What makes “The Wholehearted” compelling is how it examines the metaphor of fighting as both a pubic career and as an aspect of domestic violence.
The Wholehearted, created by Stein/Holum Projects.Performed by and co-directed by Suli Holum. Written and co-directed by Deborah Stein. Presented at ArtsEmerson, Liebergott Black Box Theatre, Boston, MA through April 27.
By Robert Israel
Fighter and narrator Dee Crosby (Suli Holum) bounds onto a raised platform stage. Audience members are seated around its four sides; Jumbotron screens project enlarged images of the athlete’s grimaces, droplets of sweat, smiles, and grunts. Johnny Cash’s voice croaks out “A Boy Named Sue,” the story of a man who fights his way through life because of his feminine name. We’re primed for a similar battle as Dee — who embodies both the masculine and feminine via her boyish haircut and taut physique — grapples with issues of identity. She performs her jabs, grunts, sidesteps, and lunges. The Wholehearted is poised to tell of Dee’s triumphs and miseries.
There is no bell to signal the start of a round. But the fight, which is really an encapsulation of all the fights she has endured as a career pugilist and in her personal life, has begun.
Dramas of fighters — male and female — are not new to the stage or screen (Rod Serling’s 1956 teleplay Requiem for a Heavyweight and Clint Eastwood’s 2004 feature film Million Dollar Baby come to mind). Given all the competition, what makes this play compelling is how it examines the metaphor of fighting as both a pubic career and as an aspect of domestic violence. The play intertwines these two ideas and refuses to flinch. The character of Dee is not only battling for accolades and title trophies in the ring; she is sparring for her life at home, too, where she endures pummeling assaults by her (unseen) coach/husband Charlie Flaxon.
Actress Holum skillfully recreates this turbulently punishing world, struggling to survive in both worlds. Moments of tenderness are mixed in with the punches and scars, until the tenderness evaporates like the sweat from last night’s fight. All she is left at the end is blood and scars. A graceful fluidity develops between the scenes in the ring (on stage) and the fights that occur at home, wherein we learn of her battles, the broken nose she gives to Charlie.
Still, for all its effective theatrical moments, particularly when Holum transforms articles of clothing into illusionary characters, there are troubling aspects, too, from the first moment to the finish.
While the use of video equipment in this show is appropriate – every fighting event is televised today, so that the throngs seated in auditoriums can see every stream of blood that oozes from battered pugilists. During the production, Holum is followed around by Steven Stevo Arnoczy holding a video camera; his skillful work brings us ringside. Less effective are the scenes when Holum’s character uses a handheld video camera to film herself, ostensibly so we can see and hear her as she narrates her story. Before she develops a relationship with the audience, she bounds onstage and shoves a camera to her face. The problem is that we end up watching the television images. We disengage, at times gawking at Jumbotrons rather than experiencing her live performance. I found myself yo-yoing between the two, thinking I might miss something. An occasional televised projection would make the point just as powerfully; repeated uses of the screen are dramatically self-defeating. As the script goes through additional incarnations (it has been in workshop since 2012, and the ArtsEmerson production is the world premiere), this dependence on screens needs to be modulated, considerably.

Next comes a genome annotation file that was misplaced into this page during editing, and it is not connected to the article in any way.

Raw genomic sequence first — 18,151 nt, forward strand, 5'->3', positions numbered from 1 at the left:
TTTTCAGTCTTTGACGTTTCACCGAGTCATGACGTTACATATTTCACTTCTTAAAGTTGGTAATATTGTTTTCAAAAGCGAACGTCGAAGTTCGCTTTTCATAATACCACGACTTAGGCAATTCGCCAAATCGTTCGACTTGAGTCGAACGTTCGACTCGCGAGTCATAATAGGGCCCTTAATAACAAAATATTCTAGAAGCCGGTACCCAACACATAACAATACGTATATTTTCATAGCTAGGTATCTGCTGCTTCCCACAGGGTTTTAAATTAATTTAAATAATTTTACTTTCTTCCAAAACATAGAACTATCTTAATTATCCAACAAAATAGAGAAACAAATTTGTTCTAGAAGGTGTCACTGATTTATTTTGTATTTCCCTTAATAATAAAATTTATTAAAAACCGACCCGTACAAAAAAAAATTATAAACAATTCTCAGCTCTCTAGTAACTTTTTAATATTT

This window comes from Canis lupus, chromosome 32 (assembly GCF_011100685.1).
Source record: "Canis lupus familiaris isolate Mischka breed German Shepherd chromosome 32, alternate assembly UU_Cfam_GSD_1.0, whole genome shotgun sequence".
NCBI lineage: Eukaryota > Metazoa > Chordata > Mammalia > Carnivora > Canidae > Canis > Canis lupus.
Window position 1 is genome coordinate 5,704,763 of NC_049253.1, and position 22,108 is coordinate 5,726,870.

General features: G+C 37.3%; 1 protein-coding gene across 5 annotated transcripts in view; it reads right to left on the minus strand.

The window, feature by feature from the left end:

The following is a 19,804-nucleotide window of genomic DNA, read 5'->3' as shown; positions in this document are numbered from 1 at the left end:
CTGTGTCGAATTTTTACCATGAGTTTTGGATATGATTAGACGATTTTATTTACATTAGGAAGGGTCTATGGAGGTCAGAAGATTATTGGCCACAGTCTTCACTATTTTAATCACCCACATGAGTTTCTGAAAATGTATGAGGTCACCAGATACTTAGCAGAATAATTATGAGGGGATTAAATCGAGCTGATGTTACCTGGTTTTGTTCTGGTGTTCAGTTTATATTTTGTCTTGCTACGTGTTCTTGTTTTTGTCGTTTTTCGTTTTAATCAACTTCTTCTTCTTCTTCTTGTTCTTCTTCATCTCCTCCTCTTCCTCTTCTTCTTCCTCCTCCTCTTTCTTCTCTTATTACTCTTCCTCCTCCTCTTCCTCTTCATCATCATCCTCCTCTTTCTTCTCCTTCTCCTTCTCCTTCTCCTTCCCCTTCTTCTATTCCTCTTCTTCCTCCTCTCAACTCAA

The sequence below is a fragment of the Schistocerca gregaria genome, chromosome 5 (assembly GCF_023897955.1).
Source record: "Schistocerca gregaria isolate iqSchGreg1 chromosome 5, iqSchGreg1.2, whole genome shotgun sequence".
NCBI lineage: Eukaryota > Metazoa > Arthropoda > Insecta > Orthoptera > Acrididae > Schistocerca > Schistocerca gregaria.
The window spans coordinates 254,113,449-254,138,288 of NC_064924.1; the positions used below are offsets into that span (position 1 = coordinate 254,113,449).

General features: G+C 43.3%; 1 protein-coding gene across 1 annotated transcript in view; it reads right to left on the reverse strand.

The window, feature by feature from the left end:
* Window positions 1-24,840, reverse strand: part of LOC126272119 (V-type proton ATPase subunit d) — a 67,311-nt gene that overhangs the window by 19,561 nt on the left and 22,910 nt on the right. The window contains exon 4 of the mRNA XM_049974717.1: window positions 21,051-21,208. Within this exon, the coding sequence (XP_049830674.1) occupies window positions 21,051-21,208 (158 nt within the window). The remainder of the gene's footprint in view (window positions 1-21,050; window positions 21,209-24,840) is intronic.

Staying true to the country-western motif first introduced by the Cash tune at the opening, Holum, microphone in hand, croons a couple of tunes. These vocal interludes are the most effective storytelling device in the production. We are immediately transported to a country-western barroom steeped in “the mud, the blood and the beer” found in the lyrics of the Cash song. Holum is a talented singer; the songs, deceptive in their simplicity, send a few chills down our collective spines.
But there are not enough of these chills or moments of terror, taut evocations of a fighter’s season in hell. All the pouncing, jabbing, fancy foot work, the taped knuckles flailing the punching bag, the interspersed televised interview segments with a faux ESPN reporter, dull the senses. If we are meant to be taken into this savage world, we need to be yanked by the collective scruffs of our necks — necks that are not made sore as they stare at up Jumbotron images. Not that I am against technology. In fact, the creative team of Stein/Holum should consider attaching a microphone to Holum for each and every scene. At the moment, her lines are often inaudible, muffled by the thuds from her dancing, prancing and grunting on the plywood stage.
The Wholehearted is a work in progress. It has the potential to be an even more effective work for the stage, but it first must get out of its own way so it can let the audience in.
Robert Israel writes about theater, travel and the arts, and is a member of Independent Reviewers of New England (IRNE). He can be reached at firstname.lastname@example.org